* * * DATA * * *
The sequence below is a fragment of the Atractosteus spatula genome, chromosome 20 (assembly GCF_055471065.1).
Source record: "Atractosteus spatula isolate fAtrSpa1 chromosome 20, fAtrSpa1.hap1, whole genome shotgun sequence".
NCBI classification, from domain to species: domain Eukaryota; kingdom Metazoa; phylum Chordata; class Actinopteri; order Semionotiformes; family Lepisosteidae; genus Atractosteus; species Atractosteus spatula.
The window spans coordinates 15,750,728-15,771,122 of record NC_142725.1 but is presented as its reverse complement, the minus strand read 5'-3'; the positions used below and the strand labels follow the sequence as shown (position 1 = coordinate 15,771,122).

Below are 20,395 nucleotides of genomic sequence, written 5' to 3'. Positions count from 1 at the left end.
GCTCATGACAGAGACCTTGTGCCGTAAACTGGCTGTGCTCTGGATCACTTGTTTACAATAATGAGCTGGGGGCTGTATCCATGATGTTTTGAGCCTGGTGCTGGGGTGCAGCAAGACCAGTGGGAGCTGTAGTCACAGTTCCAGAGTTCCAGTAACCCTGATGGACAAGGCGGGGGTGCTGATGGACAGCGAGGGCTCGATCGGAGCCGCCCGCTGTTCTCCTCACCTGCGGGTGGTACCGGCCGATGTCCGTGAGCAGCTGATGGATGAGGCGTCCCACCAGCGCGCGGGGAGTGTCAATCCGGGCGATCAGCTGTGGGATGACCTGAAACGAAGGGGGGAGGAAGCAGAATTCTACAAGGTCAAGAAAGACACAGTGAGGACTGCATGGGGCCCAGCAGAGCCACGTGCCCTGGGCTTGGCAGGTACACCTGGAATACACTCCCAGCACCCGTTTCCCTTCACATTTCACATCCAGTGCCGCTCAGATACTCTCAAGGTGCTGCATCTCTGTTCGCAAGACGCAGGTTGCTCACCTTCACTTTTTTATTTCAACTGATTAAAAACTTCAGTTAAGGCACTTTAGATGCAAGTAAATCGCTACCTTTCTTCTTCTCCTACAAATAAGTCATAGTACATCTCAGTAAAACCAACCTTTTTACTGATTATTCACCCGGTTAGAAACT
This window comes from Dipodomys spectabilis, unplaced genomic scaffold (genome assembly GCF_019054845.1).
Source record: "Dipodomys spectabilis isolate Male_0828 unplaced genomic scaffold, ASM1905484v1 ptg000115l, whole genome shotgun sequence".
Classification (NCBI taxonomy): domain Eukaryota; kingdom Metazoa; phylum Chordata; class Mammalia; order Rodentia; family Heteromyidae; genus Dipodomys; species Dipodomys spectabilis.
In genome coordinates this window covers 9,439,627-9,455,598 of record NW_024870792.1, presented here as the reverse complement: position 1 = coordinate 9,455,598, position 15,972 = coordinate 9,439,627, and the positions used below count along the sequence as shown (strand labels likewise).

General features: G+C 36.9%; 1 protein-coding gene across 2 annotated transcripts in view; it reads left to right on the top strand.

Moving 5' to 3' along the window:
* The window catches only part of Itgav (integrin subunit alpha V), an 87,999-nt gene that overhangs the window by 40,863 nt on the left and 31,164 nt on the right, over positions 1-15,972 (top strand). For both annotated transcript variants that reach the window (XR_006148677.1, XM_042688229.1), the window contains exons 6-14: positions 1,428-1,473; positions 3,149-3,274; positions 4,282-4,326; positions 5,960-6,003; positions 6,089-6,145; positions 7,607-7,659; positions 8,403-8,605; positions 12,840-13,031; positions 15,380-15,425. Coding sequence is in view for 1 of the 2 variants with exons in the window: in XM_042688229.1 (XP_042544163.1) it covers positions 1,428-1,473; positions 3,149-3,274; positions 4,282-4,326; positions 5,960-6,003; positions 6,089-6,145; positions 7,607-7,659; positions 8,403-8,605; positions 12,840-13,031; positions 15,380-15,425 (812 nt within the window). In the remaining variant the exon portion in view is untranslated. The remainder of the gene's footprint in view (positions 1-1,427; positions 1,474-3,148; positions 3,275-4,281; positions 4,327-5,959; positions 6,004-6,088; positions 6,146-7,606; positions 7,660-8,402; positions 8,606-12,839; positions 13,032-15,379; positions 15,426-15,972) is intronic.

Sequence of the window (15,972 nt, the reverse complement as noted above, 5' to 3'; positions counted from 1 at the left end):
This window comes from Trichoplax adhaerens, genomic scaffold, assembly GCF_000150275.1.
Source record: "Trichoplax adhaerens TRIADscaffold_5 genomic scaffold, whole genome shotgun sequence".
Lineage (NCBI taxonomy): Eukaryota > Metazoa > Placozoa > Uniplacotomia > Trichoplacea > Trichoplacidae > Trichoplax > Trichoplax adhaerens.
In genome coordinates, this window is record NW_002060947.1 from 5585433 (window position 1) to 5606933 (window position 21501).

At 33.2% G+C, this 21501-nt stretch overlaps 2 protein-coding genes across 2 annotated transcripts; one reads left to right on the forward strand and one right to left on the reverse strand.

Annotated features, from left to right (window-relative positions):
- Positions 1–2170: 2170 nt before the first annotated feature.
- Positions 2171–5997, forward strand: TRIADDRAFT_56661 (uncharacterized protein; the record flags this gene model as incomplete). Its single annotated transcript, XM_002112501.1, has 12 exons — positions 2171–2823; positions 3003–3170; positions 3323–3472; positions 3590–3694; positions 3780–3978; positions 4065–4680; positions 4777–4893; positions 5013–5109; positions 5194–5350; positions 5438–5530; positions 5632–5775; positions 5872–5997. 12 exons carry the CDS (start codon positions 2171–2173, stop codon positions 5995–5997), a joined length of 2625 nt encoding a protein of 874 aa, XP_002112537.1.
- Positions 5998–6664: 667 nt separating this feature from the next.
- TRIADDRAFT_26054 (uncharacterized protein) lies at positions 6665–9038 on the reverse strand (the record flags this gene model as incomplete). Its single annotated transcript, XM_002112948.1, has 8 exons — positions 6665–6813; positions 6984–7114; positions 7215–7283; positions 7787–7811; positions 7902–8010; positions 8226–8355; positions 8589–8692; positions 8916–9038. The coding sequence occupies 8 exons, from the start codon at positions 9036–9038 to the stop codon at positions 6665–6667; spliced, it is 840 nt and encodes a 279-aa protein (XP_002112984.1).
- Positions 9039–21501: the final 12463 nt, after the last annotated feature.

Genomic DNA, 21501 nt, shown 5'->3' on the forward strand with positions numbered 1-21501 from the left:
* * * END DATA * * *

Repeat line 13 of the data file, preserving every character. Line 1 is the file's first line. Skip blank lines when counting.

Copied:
* The window catches only part of Itgav (integrin subunit alpha V), an 87,999-nt gene that overhangs the window by 40,863 nt on the left and 31,164 nt on the right, over positions 1-15,972 (top strand). For both annotated transcript variants that reach the window (XR_006148677.1, XM_042688229.1), the window contains exons 6-14: positions 1,428-1,473; positions 3,149-3,274; positions 4,282-4,326; positions 5,960-6,003; positions 6,089-6,145; positions 7,607-7,659; positions 8,403-8,605; positions 12,840-13,031; positions 15,380-15,425. Coding sequence is in view for 1 of the 2 variants with exons in the window: in XM_042688229.1 (XP_042544163.1) it covers positions 1,428-1,473; positions 3,149-3,274; positions 4,282-4,326; positions 5,960-6,003; positions 6,089-6,145; positions 7,607-7,659; positions 8,403-8,605; positions 12,840-13,031; positions 15,380-15,425 (812 nt within the window). In the remaining variant the exon portion in view is untranslated. The remainder of the gene's footprint in view (positions 1-1,427; positions 1,474-3,148; positions 3,275-4,281; positions 4,327-5,959; positions 6,004-6,088; positions 6,146-7,606; positions 7,660-8,402; positions 8,606-12,839; positions 13,032-15,379; positions 15,426-15,972) is intronic.